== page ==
I had long accepted the fact that non-profit management, especially with grassroots organizations, would always be dicey when it came to income. So, being the ambitious Type A overthinker that I am, I decided to turn my blog into a business—a combination of writing, speaking, and consulting. It seemed like a plan, yet the best laid plans of mice and men often go awry.
Fast-forward a decade. I am now 30+ pounds heavier than I was when I took this position, I officially have hypertension, and for all the gains I made in moving our organization forward over the last 10 years we are in many ways right back to where we were when I was hired. The only clear progress has been creating well-defined programming that now spans far beyond our original Boston base. As our board of directors turned over, it is increasingly hard to find board members and let’s not even talk about how funding after the “great racial awakening of 2020” has once again become elusive—or the fact that staffing remains a challenge because of funding.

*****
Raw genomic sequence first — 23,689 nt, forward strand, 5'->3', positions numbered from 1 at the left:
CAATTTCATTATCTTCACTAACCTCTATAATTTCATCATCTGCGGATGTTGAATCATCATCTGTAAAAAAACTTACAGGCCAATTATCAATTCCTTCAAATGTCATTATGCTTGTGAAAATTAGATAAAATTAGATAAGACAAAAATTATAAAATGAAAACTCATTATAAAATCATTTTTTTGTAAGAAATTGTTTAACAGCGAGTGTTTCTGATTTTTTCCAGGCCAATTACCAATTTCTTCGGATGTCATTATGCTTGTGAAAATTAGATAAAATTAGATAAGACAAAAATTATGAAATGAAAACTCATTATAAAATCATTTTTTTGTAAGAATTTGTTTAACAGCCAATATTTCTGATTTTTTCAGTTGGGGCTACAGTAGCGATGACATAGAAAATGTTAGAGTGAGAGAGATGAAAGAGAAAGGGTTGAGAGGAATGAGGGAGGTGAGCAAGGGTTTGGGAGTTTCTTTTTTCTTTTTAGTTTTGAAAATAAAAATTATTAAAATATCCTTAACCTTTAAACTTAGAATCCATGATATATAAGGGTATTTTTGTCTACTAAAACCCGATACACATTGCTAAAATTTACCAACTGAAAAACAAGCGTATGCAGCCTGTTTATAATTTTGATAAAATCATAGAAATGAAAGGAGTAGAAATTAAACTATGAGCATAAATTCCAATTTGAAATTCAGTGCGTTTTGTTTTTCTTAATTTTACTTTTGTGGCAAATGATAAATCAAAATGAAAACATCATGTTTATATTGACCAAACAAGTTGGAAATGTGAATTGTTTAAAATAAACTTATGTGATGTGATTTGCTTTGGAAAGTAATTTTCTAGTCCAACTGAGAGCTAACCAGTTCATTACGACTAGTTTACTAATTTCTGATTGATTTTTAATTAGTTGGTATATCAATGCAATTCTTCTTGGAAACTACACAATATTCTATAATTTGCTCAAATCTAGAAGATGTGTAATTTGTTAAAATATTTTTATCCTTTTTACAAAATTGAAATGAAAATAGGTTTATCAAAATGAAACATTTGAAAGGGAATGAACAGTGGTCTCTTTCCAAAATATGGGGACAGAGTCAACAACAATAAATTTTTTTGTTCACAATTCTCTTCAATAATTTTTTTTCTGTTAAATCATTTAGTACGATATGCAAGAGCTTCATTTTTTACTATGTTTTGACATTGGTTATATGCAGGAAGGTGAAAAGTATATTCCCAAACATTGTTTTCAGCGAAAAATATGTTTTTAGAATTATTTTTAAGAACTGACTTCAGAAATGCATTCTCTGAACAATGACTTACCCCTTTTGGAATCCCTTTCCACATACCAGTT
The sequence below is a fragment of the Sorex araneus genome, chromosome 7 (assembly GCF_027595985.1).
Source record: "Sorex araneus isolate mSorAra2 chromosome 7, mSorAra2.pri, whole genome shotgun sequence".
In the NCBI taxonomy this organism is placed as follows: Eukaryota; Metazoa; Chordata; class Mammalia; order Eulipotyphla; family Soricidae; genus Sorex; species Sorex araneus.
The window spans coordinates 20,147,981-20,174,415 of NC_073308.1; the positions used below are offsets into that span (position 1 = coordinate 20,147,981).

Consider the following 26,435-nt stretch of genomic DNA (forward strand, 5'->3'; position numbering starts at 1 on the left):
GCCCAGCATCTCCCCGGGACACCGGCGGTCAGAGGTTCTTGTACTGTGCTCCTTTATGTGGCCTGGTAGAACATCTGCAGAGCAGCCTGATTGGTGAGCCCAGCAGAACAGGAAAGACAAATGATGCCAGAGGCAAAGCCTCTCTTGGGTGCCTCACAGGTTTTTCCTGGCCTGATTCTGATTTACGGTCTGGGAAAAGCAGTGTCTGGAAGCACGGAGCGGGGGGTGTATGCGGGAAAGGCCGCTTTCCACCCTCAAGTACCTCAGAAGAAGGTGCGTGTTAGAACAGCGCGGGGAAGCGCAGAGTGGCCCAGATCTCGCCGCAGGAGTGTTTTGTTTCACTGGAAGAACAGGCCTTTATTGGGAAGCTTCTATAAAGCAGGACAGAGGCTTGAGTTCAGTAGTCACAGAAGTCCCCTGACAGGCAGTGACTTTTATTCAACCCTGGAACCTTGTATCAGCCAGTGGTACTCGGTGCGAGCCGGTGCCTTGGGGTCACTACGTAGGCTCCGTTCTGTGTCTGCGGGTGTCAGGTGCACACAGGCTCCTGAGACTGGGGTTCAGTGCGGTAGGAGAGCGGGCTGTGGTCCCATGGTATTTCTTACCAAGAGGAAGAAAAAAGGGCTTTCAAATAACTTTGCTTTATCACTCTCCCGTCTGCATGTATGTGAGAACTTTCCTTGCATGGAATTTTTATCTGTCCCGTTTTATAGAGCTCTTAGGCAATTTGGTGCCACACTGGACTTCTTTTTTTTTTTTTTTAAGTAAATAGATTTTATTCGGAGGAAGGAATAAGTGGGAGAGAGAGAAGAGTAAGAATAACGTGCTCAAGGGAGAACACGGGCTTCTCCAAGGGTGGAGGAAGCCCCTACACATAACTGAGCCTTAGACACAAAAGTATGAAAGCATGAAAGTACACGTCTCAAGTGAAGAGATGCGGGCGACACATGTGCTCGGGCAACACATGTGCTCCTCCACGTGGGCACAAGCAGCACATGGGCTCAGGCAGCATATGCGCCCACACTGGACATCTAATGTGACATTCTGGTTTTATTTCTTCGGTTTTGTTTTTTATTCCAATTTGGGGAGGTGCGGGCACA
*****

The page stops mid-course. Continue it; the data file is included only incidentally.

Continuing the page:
In today’s world, people are less willing to do good work for less money. I get it. At the same time, you cannot pay what is not there from grants or fundraising. My name is not Jesus and I cannot turn our meager budget into millions. And, after talking with a colleague this week who also runs a small non-profit with a similar mission, I am not the only one in this boat. It comes with the terrain.
As if that weren’t bad enough, even the BGIM Media side of things is going through its own changes. My stomach drops every time I log into Patreon and see the notifications of folks who have canceled their pledges—which, when bookings for engagements are going well, isn’t a problem. But, like many others in the field, including those more well-known, I am also experiencing the downturn on that front.
This all plays into the changes in the social media landscape. For almost two decades now, social media has been a powerful tool in this work. But as the social media overlords change their platforms, engagement are down and also requires more time than ever before. Time that, frankly, I don’t have. Or to be honest, I don’t want to spend time making videos or looking for new ways to beat the algorithms.